There are moments in your life that you remember forever.
I remember exactly what I was doing when I found out Princess Diana died; I was watching late night TV in my parents room because they were out of town and I was watching the dogs. I watched what I thought was just a documentary on her life until I realized it was actually a memorial because she had died.
I remember where I was when the second World Trade Tower fell; I was standing in my bra in my living room along with a dozen people from my apartment complex that didn't have cable, clinging to my phone as my mom assured me that my uncles who were pilots were all already on the ground.
I remember where I was when space shuttle Columbia exploded (I don't remember Challenger I was a little too young); I was actually woken up by my mom because the shuttle exploded over my college town showering it with debris. Yes I slept through the explosion.
These were all disasters and horrible events that are forever etched in my mind.
Today is a day that will be etched in my mind, but this time for all the right reasons. Today is a joyous day where justice is done and love wins. I will always remember sitting at my desk at work, being thankful that I didn't wear mascara, as I cried tears of joy for all of my friends and loved ones, and everyone everywhere in this country, who can now enjoy the same right I have been enjoying for over a decade.
As of today any person in our country can marry any other person in this country, regardless or race or gender. In a 5-4 ruling the Supreme Court of the US ruled that states can not keep same sex couples from marrying and must recognize their unions.
I really think that Justice Kennedy said it best:
"No union is more profound than marriage, for it embodies the highest ideals of love, fidelity, devotion, sacrifice, and family. In forming a marital union, two people become something greater than once they were. As some of the petitioners in these cases demonstrate, marriage embodies a love that may endure even past death. It would misunderstand these men and women to say they disrespect the idea of marriage. Their plea is that they do respect it, respect it so deeply that they seek to find its fulfillment for themselves. Their hope is not to be condemned to live in loneliness, excluded from one of civilization’s oldest institutions. They ask for equal dignity in the eyes of the law. The Constitution grants them that right." -- From Justice Anthony Kennedy's opinion in Obergefell v Hodges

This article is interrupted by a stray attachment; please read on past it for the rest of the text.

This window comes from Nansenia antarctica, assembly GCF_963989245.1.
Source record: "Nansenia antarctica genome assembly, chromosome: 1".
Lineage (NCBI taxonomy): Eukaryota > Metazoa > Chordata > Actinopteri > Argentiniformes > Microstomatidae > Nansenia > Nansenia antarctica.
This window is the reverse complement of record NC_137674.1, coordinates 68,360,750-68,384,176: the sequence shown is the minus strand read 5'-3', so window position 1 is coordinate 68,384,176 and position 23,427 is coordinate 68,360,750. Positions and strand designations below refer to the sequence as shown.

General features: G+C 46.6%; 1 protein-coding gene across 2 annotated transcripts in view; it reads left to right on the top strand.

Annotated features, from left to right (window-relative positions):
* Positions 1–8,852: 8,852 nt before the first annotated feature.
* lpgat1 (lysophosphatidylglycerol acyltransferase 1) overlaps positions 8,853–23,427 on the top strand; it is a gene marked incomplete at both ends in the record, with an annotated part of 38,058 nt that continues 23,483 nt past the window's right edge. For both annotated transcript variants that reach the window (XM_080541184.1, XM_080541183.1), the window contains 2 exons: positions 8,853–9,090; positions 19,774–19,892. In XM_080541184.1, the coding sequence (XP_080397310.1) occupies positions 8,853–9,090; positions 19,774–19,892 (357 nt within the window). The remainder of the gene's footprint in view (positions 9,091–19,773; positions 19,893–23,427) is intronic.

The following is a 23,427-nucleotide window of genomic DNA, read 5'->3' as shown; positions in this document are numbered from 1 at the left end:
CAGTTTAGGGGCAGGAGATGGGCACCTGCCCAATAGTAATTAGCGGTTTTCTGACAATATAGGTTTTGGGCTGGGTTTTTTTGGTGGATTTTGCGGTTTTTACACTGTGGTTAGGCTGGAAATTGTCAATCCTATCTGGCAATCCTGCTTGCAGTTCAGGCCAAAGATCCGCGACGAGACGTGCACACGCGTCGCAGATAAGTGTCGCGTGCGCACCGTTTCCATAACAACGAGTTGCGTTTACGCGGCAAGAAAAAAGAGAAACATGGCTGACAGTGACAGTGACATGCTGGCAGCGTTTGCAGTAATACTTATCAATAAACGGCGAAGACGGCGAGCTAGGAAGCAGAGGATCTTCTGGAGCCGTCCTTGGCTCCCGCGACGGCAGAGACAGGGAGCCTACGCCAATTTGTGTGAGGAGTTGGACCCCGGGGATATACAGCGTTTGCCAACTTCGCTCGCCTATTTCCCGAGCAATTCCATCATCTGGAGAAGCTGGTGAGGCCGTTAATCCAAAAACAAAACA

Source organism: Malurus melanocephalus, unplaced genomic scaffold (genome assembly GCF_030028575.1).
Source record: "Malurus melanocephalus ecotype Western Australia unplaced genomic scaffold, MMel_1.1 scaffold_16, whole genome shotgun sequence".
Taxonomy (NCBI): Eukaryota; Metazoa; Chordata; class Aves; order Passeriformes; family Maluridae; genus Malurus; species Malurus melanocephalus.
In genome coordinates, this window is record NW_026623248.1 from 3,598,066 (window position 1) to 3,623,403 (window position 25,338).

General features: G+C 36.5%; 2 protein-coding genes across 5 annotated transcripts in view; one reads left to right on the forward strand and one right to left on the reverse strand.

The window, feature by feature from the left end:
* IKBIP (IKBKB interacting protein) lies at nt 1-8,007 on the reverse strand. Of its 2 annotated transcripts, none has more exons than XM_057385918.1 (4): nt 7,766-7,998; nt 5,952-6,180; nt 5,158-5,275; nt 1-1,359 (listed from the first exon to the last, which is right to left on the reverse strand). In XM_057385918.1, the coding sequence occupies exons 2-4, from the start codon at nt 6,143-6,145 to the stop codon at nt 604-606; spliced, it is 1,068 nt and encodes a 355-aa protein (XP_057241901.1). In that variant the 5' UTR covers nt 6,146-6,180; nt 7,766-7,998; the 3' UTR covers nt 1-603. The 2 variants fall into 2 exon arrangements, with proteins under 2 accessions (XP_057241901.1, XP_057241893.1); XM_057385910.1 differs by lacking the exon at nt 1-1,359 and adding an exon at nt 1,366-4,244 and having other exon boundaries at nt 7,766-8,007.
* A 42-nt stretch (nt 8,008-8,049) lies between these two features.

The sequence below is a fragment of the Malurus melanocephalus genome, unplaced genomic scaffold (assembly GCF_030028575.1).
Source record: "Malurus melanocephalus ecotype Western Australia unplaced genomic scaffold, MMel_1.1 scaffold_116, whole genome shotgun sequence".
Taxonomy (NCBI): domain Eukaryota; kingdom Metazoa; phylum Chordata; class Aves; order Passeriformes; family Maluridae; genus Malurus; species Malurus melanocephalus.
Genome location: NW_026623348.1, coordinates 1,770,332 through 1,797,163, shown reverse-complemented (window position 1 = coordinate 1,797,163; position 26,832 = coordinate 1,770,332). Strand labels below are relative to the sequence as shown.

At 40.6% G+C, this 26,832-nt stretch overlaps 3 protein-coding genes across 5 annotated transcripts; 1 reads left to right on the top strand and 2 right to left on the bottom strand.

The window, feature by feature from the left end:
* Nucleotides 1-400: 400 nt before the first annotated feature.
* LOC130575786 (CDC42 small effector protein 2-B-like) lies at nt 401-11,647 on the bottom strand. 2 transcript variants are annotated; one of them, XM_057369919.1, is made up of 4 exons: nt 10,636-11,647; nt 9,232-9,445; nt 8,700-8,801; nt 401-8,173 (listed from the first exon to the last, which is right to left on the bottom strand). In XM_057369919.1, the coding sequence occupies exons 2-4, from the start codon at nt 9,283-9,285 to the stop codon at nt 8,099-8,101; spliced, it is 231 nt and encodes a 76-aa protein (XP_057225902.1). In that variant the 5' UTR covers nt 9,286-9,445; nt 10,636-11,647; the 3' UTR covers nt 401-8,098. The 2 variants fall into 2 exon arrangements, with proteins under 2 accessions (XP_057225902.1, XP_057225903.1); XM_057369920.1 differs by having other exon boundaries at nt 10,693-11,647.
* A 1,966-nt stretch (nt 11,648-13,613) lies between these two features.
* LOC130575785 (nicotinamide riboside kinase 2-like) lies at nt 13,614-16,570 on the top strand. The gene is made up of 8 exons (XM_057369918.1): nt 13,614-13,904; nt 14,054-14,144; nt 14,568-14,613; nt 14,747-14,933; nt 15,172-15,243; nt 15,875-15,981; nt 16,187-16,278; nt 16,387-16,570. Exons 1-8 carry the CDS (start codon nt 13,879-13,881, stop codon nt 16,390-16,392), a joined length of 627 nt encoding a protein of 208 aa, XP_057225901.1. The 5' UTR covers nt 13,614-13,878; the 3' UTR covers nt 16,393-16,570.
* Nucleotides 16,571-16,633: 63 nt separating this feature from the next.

Yes there will be plenty of people that think that this was a bad decision. Yes there are plenty of people who think that our country is going straight to hell for this. Yes there will be plenty of angry grumbling and ugly displays over this.
I am sure there was the same sort of outrage in 1967 when SCOTUS ruled in Loving vs Virginia that interracial marriage was to be legalized. While there are still some people who think that was a bad decision, most everyone doesn't even bat an eye at interracial couples. I am fairly certain if you asked most school aged Americans that they wouldn't even know that interracial marriage had ever been illegal.
I hope that when I have children that they will never even realize that once people were once not allowed to marry because they were of the same gender. It may be my grandchildren who are blissfully ignorant of such hate, but today's ruling is where it starts.
For all of my friends who are married and happen to be the same gender, congratulations on your marriage now be recognized all across the country. For all of my friends who are unmarried but may in the future at some point want to marry someone who happens to be the same gender, congratulations on the ability to do so anywhere in the country.
Remember marriage is hard, and marriage is a struggle, and marriage is not for the faint of heart. It is a lot of work, but it is so worth it. It is a wonderful bond that is hard to quantify in words. It isn't all romance and sunshine. It won't always work out. You will fuck it up on occasion, and sometimes you won't be able to recover from that, but sometimes you will. It doesn't matter if you are black, or white, or male, or female, we are all human, and being human we are horribly flawed and we all now have the right to embrace the flaws of the ones we love most, without boundaries or barriers.
They say love is blind, and they say justice is blind. Today justice is blind in all the right ways and erases those barriers that have stood far too long.
What will you say when the next generation asks you where you were when marriage became equal for all?